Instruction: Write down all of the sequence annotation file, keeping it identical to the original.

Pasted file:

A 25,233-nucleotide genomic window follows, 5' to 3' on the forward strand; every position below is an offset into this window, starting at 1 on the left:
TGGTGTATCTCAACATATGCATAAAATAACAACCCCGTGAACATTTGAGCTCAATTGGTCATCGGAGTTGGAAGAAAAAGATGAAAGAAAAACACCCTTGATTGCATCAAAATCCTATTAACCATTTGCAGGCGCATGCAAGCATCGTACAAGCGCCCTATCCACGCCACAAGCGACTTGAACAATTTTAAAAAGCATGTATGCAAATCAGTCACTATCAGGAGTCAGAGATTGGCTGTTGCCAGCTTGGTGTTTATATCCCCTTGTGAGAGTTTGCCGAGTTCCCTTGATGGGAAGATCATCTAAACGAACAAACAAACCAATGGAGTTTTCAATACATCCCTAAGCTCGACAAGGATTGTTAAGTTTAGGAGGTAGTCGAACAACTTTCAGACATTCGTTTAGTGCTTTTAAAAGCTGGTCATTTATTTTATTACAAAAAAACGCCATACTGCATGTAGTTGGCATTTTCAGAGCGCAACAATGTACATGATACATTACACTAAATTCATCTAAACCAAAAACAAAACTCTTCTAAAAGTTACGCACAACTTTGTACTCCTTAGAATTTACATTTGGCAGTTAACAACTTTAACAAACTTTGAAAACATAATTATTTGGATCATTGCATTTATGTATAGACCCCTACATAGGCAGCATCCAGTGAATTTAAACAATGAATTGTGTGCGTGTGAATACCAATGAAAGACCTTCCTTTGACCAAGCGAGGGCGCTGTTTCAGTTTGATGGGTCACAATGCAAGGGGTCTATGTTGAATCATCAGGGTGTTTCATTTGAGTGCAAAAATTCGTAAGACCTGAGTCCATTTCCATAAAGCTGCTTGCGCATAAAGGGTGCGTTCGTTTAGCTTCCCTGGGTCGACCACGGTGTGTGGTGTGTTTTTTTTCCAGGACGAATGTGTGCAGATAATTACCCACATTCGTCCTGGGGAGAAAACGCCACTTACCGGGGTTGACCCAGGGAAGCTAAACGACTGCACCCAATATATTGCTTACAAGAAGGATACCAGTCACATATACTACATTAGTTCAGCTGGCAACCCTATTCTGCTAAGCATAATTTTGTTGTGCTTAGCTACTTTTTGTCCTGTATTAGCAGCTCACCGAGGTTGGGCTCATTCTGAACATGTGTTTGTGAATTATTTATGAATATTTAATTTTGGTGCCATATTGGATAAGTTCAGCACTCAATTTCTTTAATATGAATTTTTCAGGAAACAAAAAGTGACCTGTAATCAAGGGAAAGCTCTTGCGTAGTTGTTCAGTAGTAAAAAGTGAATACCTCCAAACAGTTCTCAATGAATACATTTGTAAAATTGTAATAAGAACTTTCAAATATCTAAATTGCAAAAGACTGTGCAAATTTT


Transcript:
A 25,233-nucleotide genomic window follows, 5' to 3' on the forward strand; every position below is an offset into this window, starting at 1 on the left:
TGGTGTATCTCAACATATGCATAAAATAACAACCCCGTGAACATTTGAGCTCAATTGGTCATCGGAGTTGGAAGAAAAAGATGAAAGAAAAACACCCTTGATTGCATCAAAATCCTATTAACCATTTGCAGGCGCATGCAAGCATCGTACAAGCGCCCTATCCACGCCACAAGCGACTTGAACAATTTTAAAAAGCATGTATGCAAATCAGTCACTATCAGGAGTCAGAGATTGGCTGTTGCCAGCTTGGTGTTTATATCCCCTTGTGAGAGTTTGCCGAGTTCCCTTGATGGGAAGATCATCTAAACGAACAAACAAACCAATGGAGTTTTCAATACATCCCTAAGCTCGACAAGGATTGTTAAGTTTAGGAGGTAGTCGAACAACTTTCAGACATTCGTTTAGTGCTTTTAAAAGCTGGTCATTTATTTTATTACAAAAAAACGCCATACTGCATGTAGTTGGCATTTTCAGAGCGCAACAATGTACATGATACATTACACTAAATTCATCTAAACCAAAAACAAAACTCTTCTAAAAGTTACGCACAACTTTGTACTCCTTAGAATTTACATTTGGCAGTTAACAACTTTAACAAACTTTGAAAACATAATTATTTGGATCATTGCATTTATGTATAGACCCCTACATAGGCAGCATCCAGTGAATTTAAACAATGAATTGTGTGCGTGTGAATACCAATGAAAGACCTTCCTTTGACCAAGCGAGGGCGCTGTTTCAGTTTGATGGGTCACAATGCAAGGGGTCTATGTTGAATCATCAGGGTGTTTCATTTGAGTGCAAAAATTCGTAAGACCTGAGTCCATTTCCATAAAGCTGCTTGCGCATAAAGGGTGCGTTCGTTTAGCTTCCCTGGGTCGACCACGGTGTGTGGTGTGTTTTTTTTCCAGGACGAATGTGTGCAGATAATTACCCACATTCGTCCTGGGGAGAAAACGCCACTTACCGGGGTTGACCCAGGGAAGCTAAACGACTGCACCCAATATATTGCTTACAAGAAGGATACCAGTCACATATACTACATTAGTTCAGCTGGCAACCCTATTCTGCTAAGCATAATTTTGTTGTGCTTAGCTACTTTTTGTCCTGTATTAGCAGCTCACCGAGGTTGGGCTCATTCTGAACATGTGTTTGTGAATTATTTATGAATATTTAATTTTGGTGCCATATTGGATAAGTTCAGCACTCAATTTCTTTAATATGAATTTTTCAGGAAACAAAAAGTGACCTGTAATCAAGGGAAAGCTCTTGCGTAGTTGTTCAGTAGTAAAAAGTGAATACCTCCAAACAGTTCTCAATGAATACATTTGTAAAATTGTAATAAGAACTTTCAAATATCTAAATTGCAAAAGACTGTGCAAATTTT